WordPress.com gives me a report on what kinds of search engine searches brought people to my site, and somebody today searched for “what did the Moon look like on June 19, 2012?” Well, since that was the New Moon phase, it couldn’t be seen from Earth at all that day, but someone viewing the Earth-Moon system from the Sun’s direction would have seen the far side of the Moon fully illuminated. Here’s a simulated view via NASA/JPL’s delightful Solar System Simulator:

Courtesy NASA/JPL-Caltech

Venus, now a “morning star,” is well-situated in my sky for updates on its changing phases, as it continues to recede from Earth after the glorious Transit of June 5/6, 2012, so I’ll keep on updating this photo series every few days or so:

11:21 AM CDT June 27, 2012 (16:21 UT)
Angular diameter 47.07 arc seconds
13.4% illumination
Distance from Earth 32,940,927 miles (53,013,283 km)
25mm eyepiece with 2x Barlow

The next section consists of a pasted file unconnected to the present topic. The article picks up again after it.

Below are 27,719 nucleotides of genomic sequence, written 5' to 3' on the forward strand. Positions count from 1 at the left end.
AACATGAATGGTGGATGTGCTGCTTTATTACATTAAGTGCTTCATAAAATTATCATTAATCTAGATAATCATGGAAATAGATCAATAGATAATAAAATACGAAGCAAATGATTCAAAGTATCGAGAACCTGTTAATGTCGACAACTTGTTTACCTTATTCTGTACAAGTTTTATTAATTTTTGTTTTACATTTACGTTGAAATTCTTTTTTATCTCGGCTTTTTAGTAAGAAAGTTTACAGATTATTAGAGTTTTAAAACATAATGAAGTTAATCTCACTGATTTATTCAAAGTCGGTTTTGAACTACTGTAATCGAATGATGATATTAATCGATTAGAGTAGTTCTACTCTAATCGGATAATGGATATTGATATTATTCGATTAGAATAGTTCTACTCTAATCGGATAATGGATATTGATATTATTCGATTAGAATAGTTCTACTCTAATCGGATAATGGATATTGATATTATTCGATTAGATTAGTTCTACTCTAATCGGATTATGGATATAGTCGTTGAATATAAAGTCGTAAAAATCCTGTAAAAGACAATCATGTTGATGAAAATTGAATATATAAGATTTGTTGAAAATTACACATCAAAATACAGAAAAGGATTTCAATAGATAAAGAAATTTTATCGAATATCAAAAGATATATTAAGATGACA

8:38 AM CDT June 21, 2012 (13:38 UT)
Angular diameter 51.42 arc seconds
7.8% illumination
Distance from Earth 30,154,150 miles (48,528,401 km)
25mm eyepiece with 2x Barlow
8:57 AM CDT June 12, 2012 (13:57 UT)
Angular diameter 56.46 arc seconds
1.6% illumination
Distance from Earth 27,463,558 miles (44,198,313 km)
25mm eyepiece with 2x Barlow
7:33 PM CDT June 5, 2012 (00:33 UT June 6, 2012)
Angular diameter 57.78 arc seconds
0.0% illumination, transiting the Sun
Distance from Earth 26,836,379 miles (43,188,966 km)
Projection method with 60mm refractor telescope and 17mm eyepiece
10:50 AM CDT May 16, 2012 (15:50 UT)
Angular diameter 48.03 arc seconds
12.3% illumination
Distance from Earth 32,284,073 miles (51,956,179 km)